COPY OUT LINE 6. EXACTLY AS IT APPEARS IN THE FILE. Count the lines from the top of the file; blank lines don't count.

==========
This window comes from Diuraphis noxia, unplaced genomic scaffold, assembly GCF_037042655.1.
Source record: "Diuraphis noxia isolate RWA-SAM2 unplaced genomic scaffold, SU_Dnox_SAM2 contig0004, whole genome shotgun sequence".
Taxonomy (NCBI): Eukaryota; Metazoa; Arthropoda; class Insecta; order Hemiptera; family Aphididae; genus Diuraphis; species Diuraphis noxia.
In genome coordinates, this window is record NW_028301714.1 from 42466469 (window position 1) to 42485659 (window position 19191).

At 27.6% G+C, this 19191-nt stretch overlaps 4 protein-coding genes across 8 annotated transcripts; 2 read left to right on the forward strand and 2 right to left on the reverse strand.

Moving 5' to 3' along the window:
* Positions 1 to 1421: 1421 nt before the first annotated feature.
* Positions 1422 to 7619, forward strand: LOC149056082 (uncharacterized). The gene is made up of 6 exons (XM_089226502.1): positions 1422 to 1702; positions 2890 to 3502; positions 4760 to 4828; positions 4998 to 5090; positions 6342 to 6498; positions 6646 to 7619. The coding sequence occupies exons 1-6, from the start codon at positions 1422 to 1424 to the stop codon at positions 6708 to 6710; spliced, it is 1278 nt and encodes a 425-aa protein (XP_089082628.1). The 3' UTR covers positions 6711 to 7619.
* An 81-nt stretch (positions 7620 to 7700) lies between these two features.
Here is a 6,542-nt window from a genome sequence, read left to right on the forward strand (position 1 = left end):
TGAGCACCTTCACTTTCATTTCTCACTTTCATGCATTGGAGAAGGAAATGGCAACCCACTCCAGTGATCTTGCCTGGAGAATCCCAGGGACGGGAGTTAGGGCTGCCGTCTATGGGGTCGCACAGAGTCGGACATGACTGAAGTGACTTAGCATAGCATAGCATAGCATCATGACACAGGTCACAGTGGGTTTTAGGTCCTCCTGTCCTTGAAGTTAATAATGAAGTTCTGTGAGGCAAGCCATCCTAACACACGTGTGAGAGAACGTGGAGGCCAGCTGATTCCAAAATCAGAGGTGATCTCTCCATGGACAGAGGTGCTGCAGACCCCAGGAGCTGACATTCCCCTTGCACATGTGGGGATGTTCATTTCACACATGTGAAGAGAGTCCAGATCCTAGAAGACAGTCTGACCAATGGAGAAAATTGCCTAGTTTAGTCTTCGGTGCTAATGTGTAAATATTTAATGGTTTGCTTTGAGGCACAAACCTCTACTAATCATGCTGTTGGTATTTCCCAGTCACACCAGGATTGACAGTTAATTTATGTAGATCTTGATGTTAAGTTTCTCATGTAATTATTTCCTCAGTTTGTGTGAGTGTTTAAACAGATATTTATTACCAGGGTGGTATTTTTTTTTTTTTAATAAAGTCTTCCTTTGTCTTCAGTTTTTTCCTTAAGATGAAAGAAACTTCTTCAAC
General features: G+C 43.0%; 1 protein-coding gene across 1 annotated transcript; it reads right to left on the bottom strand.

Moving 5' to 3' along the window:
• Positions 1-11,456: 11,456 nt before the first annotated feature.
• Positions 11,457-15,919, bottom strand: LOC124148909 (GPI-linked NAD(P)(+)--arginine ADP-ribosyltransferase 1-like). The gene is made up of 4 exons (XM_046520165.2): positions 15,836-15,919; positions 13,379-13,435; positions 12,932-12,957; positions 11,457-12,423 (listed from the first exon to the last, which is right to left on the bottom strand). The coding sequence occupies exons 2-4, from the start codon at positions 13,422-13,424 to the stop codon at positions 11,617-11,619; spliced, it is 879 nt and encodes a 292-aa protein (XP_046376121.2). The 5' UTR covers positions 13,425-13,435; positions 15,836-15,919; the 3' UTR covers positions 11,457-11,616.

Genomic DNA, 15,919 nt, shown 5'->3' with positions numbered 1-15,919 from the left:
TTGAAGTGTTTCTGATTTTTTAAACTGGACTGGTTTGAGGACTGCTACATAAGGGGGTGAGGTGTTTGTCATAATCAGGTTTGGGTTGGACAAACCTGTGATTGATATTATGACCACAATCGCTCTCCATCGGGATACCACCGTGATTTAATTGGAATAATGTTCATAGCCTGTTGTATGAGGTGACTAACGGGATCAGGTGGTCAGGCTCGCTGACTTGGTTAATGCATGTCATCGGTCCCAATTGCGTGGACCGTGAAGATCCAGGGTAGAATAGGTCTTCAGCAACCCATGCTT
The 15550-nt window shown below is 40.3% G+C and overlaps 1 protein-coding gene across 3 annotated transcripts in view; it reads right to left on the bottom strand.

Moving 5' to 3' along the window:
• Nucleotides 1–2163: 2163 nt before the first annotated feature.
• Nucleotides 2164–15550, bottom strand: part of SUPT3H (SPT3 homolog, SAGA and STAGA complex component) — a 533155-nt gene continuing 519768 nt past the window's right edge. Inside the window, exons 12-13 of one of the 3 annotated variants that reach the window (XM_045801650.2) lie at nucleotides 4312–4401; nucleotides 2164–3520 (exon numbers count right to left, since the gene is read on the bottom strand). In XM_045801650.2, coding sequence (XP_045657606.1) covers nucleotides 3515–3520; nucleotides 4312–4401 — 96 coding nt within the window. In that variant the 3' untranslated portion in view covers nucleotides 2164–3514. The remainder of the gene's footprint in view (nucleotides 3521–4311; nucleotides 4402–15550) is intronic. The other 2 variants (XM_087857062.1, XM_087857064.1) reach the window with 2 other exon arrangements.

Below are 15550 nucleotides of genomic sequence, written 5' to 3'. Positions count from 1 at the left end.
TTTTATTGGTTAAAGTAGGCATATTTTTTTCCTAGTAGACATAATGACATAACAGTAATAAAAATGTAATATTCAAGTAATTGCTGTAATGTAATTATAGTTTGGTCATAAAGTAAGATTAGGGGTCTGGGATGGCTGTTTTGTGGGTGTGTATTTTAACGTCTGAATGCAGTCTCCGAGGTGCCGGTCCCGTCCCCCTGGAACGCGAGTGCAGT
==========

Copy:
Moving 5' to 3' along the window: